Posts Tagged ‘Hachette’

Hearst closure of Dutch ‘Red’ – and cash cow thinking

May 27, 2014
Heart Magazines Nederlands has decided to stop the women's lifestyle glossy magazine Red from the June 2014 edition

Heart Magazines Nederlands has decided to stop publishing the women’s lifestyle glossy magazine Red from the June 2014 edition

Big consumer groups such as Unilever have occasional culls of their brands – in 1999, it sold off two-thirds of its products! The theory is that you focus your money and management on the strongest brands and get rid of the smaller ones. In the jargon invented as part of the Boston matrix, companies should milk the cash generated by their ‘cash cows’, to spend on their ‘stars’ and ‘question marks’, while closing down the ‘dogs’.

The decision by Heart Magazines Nederlands to close women’s monthly lifestyle magazine Red is an example of that sort of thinking. It also demonstrates the global strategy of the US parent company.

The June 2014 edition will be the last, with the Dutch press reporting that Hearst saw a lack of interest among advertisers for the glossy monthly. So, Red had become a ‘dog’. However, the Dutch subsidiary also publishes Elle, undoubtedly a global ‘star’, and the closure frees up resources for that title. More importantly, Hearst Magazines Netherlands is launching a Dutch edition of Harper’s Bazaar at the end of August. This ‘question mark’ is where the money will go.

Harper’s Bazaar was bought by Hearst in 1913 and is a core star title for the US publisher. In contrast, Red is an English licensed glossy, which was launched 10 years ago by Hachette in the Netherlands. The original Red was invented by Emap and Hachette Filipacchi as a joint venture in 1989. It coined the term ‘middle youth’ for its target market, with a focus on fashion, beauty, jewellery, interiors, food and travel, for women aged over 30.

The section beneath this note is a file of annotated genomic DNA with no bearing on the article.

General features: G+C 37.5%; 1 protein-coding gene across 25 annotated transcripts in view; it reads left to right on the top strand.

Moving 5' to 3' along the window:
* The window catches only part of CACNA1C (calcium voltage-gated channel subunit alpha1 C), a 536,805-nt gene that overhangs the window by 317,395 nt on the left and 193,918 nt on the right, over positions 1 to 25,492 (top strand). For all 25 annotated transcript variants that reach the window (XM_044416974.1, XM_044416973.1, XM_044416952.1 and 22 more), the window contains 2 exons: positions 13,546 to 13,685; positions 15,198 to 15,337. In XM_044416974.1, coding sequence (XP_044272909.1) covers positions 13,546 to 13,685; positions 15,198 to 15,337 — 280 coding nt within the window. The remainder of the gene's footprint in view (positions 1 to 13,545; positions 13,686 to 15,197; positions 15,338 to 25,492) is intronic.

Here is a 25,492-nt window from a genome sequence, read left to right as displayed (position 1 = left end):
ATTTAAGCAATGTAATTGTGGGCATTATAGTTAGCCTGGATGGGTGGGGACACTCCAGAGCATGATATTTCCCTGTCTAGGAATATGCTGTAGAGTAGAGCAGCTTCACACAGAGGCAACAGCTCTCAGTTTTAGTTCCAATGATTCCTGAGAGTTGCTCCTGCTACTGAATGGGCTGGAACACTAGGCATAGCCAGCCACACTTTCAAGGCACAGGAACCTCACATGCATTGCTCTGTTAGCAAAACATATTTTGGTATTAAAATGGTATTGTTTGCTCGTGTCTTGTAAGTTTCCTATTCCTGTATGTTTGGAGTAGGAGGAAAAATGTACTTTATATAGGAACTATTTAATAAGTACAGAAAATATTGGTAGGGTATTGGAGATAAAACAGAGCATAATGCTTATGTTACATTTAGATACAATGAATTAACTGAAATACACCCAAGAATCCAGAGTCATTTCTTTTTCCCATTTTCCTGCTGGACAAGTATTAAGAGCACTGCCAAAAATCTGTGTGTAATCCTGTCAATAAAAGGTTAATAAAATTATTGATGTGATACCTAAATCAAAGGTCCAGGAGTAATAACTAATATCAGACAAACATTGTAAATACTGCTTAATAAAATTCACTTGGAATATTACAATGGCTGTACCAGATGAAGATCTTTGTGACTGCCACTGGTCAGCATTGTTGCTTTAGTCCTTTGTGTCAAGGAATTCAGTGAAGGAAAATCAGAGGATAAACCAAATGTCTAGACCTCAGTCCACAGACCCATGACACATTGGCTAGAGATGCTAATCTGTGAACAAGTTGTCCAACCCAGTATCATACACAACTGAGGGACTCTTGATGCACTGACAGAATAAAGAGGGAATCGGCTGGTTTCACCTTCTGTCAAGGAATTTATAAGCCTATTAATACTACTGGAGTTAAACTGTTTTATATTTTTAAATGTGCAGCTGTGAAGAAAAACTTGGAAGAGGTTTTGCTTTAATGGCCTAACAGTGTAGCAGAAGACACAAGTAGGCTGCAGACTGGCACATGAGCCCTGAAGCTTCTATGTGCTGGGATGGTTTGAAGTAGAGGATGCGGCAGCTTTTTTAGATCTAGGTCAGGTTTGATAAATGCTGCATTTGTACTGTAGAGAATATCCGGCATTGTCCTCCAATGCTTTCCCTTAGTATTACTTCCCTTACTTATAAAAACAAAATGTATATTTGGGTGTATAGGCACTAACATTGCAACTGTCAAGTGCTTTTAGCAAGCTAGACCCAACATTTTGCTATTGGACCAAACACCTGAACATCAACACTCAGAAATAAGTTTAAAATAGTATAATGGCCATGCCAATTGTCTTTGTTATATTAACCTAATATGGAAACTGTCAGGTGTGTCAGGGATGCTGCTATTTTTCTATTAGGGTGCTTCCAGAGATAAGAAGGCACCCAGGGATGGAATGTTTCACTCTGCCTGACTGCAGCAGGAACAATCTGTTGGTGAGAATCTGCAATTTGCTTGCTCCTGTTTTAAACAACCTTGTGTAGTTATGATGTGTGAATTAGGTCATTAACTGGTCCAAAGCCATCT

In 2011, US group Hearst bought Hachette Filipacchi from French media group Lagardere. As a result, it changed the near century-old name of its UK offshoot, the National Magazine Company, to Hearst UK and closed veteran title She. Similarly, the Hachette name was changed to Hearst across the world. Another victim of magazine globalisation was in 2006 when Harper’s & Queen dropped the second half of its name – which had come about when Harper’s took over the 110-year-old Queen in 1970 – to match the Harper’s Bazaar name elsewhere.

At the heart of the thinking is the ability to sell the same name to international advertisers more easily.

The Dutch Red was selling 62,167 copies an issue in 2013, and was read by 174,000 readers (NOM). In the UK, Red‘s sales are a healthy 203,354, well ahead of both Elle (172,079) and Harper’s Bazaar (111,071). So in Hearst’s global strategy it is a cash cow – though that may mean it can be starved of investment and may eventually become a dog as other titles suck out its cash. While UK editions of Red can be bought on Amazon in the US – for an eye-watering $11 – Hearst is unlikely to launch it there.

Hearst editions of Red elsewhere need to keep looking over their shoulders.

Hearst in £574m deal over Elle rights

March 30, 2011

US group Hearst – owner of NatMags in the UK – is to pay French media group Lagardere €651m for control of its international magazines, including UK arm Hachette Filipacchi, Press Gazette reports.

The agreement includes Elle (in the US, Russia & Ukraine, Italy, Spain, the UK, China, Japan, Netherlands, Czech Republic, Hong Kong, Mexico, Taiwan, Canada and Germany) among 102 Lagardère print titles in 15 countries as well as 50 websites and mobile and tablet apps.